Construction workers erect scaffolding in the financial district of the City of London.

London - The swift upturn in British factory activity eased slightly in January but orders from home and abroad flooded in at a faster rate, a survey showed on Monday, boding well for Britain's economy at the start of the year.

Markit's UK Manufacturing Purchasing Managers' Index (PMI), a survey of more than 600 industrial companies, slipped to 56.7 in January from December's downwardly revised 57.2, slightly short of analysts' expectations for 57.0.

Keen for Britain's economic recovery to reduce its reliance on consumer spending, policymakers have taken heart from rising factory output in recent months.

While the PMI hit a three-month low, it was still far above the survey's long-run average of 51.3, suggesting the economy got off to a strong start in the first quarter.

“Although the pace of output expansion has cooled slightly in recent months, growth is still tracking at one of the highest rates in the 22-year survey history,” said Rob Dobson, senior economist at PMI compiler Markit.

“The domestic market remains the main pillar of the rebound, pushing the rate of expansion in total new orders back towards last November's 19-year record.”

Dobson added that the long-awaited rebalancing of economic growth may finally be within sight, with the demand from abroad rising at one of the fastest rates recorded in the survey.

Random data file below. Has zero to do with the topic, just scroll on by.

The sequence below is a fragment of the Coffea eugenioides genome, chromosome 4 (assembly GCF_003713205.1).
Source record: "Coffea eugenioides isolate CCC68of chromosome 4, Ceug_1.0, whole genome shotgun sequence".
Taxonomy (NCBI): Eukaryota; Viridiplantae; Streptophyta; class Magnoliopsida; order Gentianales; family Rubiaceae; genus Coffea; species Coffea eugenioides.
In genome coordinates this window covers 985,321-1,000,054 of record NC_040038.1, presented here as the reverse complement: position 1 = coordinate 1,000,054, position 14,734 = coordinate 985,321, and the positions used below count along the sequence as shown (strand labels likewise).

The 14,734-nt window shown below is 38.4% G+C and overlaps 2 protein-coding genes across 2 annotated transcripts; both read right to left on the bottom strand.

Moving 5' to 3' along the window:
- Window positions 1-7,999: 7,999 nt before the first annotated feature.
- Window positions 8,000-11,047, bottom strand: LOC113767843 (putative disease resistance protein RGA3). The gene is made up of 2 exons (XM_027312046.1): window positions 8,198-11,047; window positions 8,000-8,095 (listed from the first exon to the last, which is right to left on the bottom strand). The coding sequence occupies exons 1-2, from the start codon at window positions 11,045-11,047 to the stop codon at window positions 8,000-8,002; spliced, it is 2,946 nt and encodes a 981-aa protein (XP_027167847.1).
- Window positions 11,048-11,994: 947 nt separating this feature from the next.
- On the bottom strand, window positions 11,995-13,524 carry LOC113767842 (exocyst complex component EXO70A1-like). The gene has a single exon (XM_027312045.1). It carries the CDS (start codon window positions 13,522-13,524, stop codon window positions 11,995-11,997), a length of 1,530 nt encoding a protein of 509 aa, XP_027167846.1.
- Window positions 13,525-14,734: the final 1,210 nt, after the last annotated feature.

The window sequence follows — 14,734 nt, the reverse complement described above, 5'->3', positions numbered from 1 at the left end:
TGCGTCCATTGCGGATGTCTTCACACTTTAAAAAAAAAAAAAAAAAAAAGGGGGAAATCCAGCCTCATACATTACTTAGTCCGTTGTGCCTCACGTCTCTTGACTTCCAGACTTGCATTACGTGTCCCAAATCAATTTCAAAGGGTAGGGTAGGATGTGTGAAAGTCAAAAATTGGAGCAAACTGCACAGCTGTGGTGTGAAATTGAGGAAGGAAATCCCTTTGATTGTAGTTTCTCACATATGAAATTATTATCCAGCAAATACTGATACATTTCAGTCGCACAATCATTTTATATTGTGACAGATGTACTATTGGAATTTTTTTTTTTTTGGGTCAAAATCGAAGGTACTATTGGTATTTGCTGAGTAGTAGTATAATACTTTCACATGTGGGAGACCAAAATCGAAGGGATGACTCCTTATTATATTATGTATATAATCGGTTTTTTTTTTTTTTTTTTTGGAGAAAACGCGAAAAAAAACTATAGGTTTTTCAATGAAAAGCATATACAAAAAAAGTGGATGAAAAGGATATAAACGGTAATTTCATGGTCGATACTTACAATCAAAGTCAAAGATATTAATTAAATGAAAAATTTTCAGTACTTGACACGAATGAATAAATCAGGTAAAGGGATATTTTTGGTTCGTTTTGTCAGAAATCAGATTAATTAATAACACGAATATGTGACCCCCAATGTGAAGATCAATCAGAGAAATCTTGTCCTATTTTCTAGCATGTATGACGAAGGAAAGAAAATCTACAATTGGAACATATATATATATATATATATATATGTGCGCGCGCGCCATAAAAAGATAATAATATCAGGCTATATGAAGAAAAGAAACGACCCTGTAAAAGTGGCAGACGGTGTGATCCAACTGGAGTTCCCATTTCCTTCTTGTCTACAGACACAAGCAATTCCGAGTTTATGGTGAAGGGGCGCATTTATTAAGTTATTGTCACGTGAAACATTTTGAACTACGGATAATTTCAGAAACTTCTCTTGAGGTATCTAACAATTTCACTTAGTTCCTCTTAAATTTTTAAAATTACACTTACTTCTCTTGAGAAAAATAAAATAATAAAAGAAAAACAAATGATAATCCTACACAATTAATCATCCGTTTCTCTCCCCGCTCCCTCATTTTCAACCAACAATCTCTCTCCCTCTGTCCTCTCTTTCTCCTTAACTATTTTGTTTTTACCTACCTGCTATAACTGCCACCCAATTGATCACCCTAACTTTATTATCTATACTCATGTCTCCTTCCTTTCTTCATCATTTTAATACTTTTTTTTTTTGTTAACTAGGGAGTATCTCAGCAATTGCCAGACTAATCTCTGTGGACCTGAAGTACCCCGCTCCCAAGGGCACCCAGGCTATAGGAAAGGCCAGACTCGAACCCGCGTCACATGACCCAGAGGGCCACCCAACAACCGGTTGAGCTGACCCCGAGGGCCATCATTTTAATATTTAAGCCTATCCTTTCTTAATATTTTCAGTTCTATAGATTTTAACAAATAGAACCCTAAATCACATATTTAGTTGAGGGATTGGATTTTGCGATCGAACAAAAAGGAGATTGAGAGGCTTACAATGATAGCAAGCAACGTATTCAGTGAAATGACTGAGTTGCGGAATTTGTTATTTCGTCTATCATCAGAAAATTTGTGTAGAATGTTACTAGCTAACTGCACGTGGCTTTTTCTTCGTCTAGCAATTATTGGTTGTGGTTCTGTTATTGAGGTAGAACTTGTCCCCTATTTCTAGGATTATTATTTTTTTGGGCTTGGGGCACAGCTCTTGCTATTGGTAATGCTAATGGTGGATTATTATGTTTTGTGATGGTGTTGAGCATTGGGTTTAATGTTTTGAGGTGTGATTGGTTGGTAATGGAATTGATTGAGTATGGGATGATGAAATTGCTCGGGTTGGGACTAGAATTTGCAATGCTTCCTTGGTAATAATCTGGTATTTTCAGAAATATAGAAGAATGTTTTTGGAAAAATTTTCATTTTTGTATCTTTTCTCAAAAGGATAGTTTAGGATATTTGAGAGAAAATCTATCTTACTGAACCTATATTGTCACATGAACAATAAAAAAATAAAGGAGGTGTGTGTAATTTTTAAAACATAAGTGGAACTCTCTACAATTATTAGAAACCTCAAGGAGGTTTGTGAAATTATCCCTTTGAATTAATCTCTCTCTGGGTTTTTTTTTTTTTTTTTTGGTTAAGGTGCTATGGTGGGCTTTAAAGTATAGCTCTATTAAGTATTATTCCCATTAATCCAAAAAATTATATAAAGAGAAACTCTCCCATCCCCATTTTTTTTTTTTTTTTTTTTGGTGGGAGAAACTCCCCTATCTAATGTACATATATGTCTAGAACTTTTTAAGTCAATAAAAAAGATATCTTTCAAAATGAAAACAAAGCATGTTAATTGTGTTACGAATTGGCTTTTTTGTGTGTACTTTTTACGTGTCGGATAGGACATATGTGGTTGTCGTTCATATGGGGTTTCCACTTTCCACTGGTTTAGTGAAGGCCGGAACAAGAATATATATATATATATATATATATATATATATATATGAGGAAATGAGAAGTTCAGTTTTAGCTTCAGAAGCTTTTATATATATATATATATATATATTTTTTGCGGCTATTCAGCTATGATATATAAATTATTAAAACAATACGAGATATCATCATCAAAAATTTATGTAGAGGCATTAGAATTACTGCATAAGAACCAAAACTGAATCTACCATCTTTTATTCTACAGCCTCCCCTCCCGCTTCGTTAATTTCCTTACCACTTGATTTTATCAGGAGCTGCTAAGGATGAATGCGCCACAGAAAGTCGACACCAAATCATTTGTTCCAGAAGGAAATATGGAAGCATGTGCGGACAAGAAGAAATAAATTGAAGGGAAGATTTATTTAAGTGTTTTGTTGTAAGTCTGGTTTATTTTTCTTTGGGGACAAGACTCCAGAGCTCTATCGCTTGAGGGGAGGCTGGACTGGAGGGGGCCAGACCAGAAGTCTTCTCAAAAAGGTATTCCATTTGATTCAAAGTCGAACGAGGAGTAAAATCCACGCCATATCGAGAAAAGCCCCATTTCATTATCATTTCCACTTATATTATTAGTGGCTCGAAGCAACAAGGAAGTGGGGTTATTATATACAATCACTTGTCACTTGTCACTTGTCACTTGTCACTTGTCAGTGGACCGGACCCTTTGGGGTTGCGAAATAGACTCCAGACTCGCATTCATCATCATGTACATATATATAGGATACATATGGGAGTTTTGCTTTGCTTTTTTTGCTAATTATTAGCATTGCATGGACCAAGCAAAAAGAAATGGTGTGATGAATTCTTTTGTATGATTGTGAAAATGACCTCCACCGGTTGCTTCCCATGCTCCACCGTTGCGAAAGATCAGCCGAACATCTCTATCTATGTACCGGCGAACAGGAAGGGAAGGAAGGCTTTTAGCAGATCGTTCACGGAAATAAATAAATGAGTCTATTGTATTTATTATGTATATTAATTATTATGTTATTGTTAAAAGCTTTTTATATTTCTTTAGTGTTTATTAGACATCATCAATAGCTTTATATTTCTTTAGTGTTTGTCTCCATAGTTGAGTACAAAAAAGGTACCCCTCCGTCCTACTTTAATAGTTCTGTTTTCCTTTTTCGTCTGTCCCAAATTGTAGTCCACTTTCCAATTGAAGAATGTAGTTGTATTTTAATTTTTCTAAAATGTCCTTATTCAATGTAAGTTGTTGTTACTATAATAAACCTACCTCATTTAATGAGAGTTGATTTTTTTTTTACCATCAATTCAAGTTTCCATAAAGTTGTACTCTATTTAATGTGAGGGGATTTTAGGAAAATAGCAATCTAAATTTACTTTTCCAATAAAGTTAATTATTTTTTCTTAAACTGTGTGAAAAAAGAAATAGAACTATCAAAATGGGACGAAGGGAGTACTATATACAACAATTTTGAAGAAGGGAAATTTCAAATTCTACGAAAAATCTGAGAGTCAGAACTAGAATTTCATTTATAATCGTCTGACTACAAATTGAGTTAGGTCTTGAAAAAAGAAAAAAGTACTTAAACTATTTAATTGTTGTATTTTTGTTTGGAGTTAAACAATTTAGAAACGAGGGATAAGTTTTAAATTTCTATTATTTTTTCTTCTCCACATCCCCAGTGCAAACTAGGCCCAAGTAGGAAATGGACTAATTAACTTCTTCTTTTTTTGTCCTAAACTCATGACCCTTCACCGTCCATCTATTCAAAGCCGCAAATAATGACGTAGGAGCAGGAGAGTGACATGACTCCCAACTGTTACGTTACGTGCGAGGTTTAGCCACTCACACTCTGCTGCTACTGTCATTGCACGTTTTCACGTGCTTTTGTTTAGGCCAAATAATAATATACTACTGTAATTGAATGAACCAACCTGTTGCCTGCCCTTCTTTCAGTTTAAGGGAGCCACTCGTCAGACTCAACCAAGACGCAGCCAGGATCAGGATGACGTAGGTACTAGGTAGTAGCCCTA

The new export orders index rose to 57.5 in January from December's 54.4, its highest level since February 2011. Markit said factories cited improved demand from North America, Europe, Asia, Brazil and the Middle East.

Employment in manufacturing rose for the ninth straight month albeit at a slightly slower rate than in December.

The unemployment rate in the three months to November fell to within touching distance of the Bank of England's 7.0 percent threshold at which it will review interest rates, although policymakers have said rate hikes are not imminent.

The bank meets this week to set policy. Although economists expect no change in rates on Thursday, the decision will be watched closely in case it makes a statement about its forward guidance plans.

Manufacturing accounts for around a tenth of Britain's economy, which expanded by 0.7 percent in the final three months of last year, data showed last week.

Official industrial and manufacturing output data for December are due on Friday. - Reuters